Testing

Indiana bucks the test score trend and posts a second straight year of declines

PHOTO: Scott Elliott

Find our all our stories and databases on the 2016 ISTEP test results, as well as other testing coverage, here.

The number of Indiana students passing the state math and reading test fell for the second straight year in 2016 — even as more schools saw their passing rates inch up.

Across the state, 51.6 percent of students in grades 3-8 passed both exams, down from 53.5 percent in 2015. That was when tougher standards caused test scores across the state to plummet, leaving just four schools out of 1,500 across the state with any test score gains at all.

This year, 494 schools saw their passing rates improve. And far fewer schools experienced the double-digit drops that were present for 93 percent of schools in 2015.

But the state did not see the test score gains that many hoped would come as students and teachers adjust to the new standards. Steep declines are common when tests change dramatically, but researchers have found that scores typically begin to climb again quickly.

State Superintendent Glenda Ritz pointed out today that the 2016 exam had a new vendor for the first time in 20 years — the state switched to British-based Pearson after a series of difficult testing administrations with CTB. (This year’s testing was less glitchy but not problem-free.) That could help explain the decline, she said.

“Transitions are never easy,” Ritz said in a statement. “It is important to remember that our students, schools and teachers are more than just a test score.”

Across the state, students continued to fare better on English tests than on math. Two-thirds of students passed the English ISTEP test in grades 3-8, down slightly from 67.3 percent in 2015. In math, 58.9 percent of students passed, compared to 61 percent in 2015.

In the first year for the new 10th-grade ISTEP test, 59 percent of 10th-graders passed English, 34.6 percent math, and 32.2 percent of students passed both exams.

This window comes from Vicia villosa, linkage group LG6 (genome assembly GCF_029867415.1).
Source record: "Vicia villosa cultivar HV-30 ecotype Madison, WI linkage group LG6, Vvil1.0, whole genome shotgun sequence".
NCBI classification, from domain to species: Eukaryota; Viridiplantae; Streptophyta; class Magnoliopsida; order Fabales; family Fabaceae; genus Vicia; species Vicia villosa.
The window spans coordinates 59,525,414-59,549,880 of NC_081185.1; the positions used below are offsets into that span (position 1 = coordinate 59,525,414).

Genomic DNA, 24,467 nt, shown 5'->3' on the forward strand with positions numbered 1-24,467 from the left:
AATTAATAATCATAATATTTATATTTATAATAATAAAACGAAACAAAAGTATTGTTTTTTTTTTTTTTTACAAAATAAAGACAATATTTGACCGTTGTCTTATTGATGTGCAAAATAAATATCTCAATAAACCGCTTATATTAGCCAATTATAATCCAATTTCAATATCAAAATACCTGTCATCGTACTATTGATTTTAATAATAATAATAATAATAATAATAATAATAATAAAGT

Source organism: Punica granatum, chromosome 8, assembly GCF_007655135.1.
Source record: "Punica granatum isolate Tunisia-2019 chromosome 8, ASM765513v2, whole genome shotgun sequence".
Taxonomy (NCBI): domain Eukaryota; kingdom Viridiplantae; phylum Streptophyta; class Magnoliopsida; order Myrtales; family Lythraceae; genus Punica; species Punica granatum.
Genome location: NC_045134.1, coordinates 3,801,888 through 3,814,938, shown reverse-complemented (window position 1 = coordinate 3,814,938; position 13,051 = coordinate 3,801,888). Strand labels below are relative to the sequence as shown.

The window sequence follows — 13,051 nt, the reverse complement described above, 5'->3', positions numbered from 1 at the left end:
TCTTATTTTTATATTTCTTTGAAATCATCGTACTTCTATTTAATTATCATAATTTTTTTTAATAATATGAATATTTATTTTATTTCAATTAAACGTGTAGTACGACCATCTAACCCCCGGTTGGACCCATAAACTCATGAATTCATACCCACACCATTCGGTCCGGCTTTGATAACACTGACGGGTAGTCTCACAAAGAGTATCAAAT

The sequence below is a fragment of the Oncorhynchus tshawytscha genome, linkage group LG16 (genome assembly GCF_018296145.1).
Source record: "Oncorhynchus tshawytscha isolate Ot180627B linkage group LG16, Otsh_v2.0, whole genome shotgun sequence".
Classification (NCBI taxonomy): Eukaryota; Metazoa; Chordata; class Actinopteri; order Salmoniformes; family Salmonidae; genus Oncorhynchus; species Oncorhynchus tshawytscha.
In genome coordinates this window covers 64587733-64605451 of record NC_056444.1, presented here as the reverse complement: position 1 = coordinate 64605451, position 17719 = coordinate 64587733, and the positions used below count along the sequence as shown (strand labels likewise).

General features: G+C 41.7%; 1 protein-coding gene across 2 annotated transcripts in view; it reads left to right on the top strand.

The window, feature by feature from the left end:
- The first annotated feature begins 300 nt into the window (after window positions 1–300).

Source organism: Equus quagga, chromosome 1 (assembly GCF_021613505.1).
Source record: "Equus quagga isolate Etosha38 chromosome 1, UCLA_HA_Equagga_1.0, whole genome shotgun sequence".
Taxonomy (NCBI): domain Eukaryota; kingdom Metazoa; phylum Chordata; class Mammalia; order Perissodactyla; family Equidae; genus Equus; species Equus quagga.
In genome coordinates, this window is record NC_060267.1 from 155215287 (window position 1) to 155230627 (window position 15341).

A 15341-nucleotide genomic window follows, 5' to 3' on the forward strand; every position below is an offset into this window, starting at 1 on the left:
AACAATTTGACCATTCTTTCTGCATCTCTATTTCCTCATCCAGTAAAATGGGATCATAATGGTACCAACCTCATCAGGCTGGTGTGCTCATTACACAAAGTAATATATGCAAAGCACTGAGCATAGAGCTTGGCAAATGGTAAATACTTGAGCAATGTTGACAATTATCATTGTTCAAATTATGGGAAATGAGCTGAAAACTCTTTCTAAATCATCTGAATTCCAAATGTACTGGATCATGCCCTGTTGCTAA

Indiana is in the middle of replacing ISTEP altogether. It’s not clear how different a new exam, which could be given as soon as 2018, would be from what the state uses currently — or if it would be much different at all.

How Marion County districts performed

Speedway schools had the highest test scores in the county, with 61.8 percent of students in grades 3-8 passing both English and math, compared to 60.4 percent in 2015. Franklin Township followed closely with 60.2 percent of students passing both subjects, down from 65.8 percent in 2015.

Indianapolis Public Schools had the lowest number of students passing both subjects, with 25.3 percent in 2016, down from 29 percent in 2015.

Franklin Township posted the highest high school scores, with 44.6 percent of 10th-graders passing both English and math. Washington Township came next, with 34.9 percent of students passing.

Indianapolis Public Schools had the lowest passing rate among 10th-graders passing both subjects at 9.9 percent.

heads up

Tennessee will release TNReady test scores on Thursday. Here are five things to know.

PHOTO: Getty Images/Kali9

When Tennessee unveils its latest standardized test scores on Thursday, the results won’t count for much.

Technical problems marred the return to statewide online testing this spring, prompting the passage of several emergency state laws that rendered this year’s TNReady scores mostly inconsequential. As a result, poor results can’t be used to hold students, educators, or schools accountable — for instance, firing a teacher or taking over a struggling school through the state’s Achievement School District.

But good or bad, the scores still can be useful, say teachers like Josh Rutherford, whose 11th-grade students were among those who experienced frequent online testing interruptions in April.

“There are things we can learn from the data,” said Rutherford, who teaches English at Houston County High School. “I think it would be unprofessional to simply dismiss this year’s scores.”

Heading into this week’s data dump, here are five things to know:

1. This will be the biggest single-day release of state scores since the TNReady era began three years ago.

Anyone with internet access will be able to view state- and district-level scores for math, English, and science for grades 3-12. And more scores will come later. School-by-school data will be released publicly in a few weeks. In addition, Tennessee will unveil the results of its new social studies test this fall after setting the thresholds for what constitutes passing scores at each grade level.

2. Still, this year’s results are anticlimactic.